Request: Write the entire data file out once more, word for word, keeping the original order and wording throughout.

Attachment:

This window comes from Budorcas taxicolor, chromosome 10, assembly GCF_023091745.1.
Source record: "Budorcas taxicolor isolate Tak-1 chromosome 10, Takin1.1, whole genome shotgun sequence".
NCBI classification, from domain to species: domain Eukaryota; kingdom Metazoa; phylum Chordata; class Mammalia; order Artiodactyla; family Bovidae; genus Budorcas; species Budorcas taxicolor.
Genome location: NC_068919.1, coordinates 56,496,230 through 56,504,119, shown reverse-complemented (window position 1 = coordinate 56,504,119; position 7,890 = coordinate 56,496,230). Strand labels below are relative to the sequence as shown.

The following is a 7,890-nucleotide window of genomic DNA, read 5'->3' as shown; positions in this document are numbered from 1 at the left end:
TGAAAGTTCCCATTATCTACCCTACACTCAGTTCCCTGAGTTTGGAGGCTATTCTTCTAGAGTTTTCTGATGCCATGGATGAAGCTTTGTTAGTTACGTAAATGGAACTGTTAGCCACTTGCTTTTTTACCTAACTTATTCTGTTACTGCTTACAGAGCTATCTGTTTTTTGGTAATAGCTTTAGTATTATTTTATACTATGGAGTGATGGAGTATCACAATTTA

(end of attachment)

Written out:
This window comes from Budorcas taxicolor, chromosome 10, assembly GCF_023091745.1.
Source record: "Budorcas taxicolor isolate Tak-1 chromosome 10, Takin1.1, whole genome shotgun sequence".
NCBI classification, from domain to species: domain Eukaryota; kingdom Metazoa; phylum Chordata; class Mammalia; order Artiodactyla; family Bovidae; genus Budorcas; species Budorcas taxicolor.
Genome location: NC_068919.1, coordinates 56,496,230 through 56,504,119, shown reverse-complemented (window position 1 = coordinate 56,504,119; position 7,890 = coordinate 56,496,230). Strand labels below are relative to the sequence as shown.

The following is a 7,890-nucleotide window of genomic DNA, read 5'->3' as shown; positions in this document are numbered from 1 at the left end:
TGAAAGTTCCCATTATCTACCCTACACTCAGTTCCCTGAGTTTGGAGGCTATTCTTCTAGAGTTTTCTGATGCCATGGATGAAGCTTTGTTAGTTACGTAAATGGAACTGTTAGCCACTTGCTTTTTTACCTAACTTATTCTGTTACTGCTTACAGAGCTATCTGTTTTTTGGTAATAGCTTTAGTATTATTTTATACTATGGAGTGATGGAGTATCACAATTTA